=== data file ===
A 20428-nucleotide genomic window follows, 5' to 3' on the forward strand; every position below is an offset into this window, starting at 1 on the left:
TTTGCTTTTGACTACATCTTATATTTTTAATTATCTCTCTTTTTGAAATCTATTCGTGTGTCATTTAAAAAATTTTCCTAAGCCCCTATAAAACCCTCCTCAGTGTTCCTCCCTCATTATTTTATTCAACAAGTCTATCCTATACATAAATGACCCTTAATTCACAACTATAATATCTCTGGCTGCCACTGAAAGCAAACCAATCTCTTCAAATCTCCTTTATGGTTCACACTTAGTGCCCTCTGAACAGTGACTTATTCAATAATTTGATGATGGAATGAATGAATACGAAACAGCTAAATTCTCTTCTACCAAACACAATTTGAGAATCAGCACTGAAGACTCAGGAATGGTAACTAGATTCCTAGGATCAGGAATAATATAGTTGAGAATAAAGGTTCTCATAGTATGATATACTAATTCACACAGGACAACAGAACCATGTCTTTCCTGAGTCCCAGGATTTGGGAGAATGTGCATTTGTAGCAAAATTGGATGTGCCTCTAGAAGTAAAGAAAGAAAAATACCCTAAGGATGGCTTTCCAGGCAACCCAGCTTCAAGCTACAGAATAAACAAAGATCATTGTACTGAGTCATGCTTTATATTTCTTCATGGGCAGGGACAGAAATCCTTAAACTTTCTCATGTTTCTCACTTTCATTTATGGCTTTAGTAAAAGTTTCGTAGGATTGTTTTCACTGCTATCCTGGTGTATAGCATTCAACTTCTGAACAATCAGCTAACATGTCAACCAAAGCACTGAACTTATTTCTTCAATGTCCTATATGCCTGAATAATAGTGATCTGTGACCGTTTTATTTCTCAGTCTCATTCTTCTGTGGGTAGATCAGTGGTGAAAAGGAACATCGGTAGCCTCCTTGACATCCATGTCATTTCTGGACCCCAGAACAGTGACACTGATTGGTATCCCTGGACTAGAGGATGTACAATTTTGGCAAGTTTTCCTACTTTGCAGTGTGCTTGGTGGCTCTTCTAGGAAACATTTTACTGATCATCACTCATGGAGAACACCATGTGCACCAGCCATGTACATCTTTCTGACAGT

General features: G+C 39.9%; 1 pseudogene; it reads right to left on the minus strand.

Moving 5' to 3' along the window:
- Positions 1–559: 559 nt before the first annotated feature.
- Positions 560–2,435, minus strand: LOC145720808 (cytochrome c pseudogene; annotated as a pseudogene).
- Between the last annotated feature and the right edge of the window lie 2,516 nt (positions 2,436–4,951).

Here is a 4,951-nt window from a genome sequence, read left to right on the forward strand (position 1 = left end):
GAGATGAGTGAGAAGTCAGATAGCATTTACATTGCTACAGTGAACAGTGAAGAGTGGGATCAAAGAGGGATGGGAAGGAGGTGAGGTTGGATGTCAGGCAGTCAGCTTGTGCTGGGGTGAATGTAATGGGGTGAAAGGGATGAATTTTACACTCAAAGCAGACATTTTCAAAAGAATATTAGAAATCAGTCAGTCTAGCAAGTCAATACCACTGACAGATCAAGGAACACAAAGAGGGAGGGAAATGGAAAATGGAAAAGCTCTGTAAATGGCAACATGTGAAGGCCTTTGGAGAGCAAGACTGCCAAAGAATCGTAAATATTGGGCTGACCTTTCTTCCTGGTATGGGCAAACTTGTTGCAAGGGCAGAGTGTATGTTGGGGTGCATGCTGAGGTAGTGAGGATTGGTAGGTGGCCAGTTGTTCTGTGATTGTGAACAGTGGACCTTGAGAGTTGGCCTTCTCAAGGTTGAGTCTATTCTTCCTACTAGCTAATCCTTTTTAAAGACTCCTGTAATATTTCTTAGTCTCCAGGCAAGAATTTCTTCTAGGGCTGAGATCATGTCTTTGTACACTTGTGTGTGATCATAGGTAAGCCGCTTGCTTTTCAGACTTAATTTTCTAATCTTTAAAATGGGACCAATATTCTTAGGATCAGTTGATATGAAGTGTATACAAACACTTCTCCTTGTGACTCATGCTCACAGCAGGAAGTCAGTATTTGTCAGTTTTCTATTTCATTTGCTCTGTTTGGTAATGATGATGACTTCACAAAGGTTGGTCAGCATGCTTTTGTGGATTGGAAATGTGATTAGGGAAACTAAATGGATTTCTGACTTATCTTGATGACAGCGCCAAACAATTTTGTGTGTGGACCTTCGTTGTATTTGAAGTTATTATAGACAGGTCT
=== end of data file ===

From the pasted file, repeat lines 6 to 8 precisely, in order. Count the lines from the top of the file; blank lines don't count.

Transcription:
- Positions 560–2,435, minus strand: LOC145720808 (cytochrome c pseudogene; annotated as a pseudogene).
- Between the last annotated feature and the right edge of the window lie 2,516 nt (positions 2,436–4,951).

Here is a 4,951-nt window from a genome sequence, read left to right on the forward strand (position 1 = left end):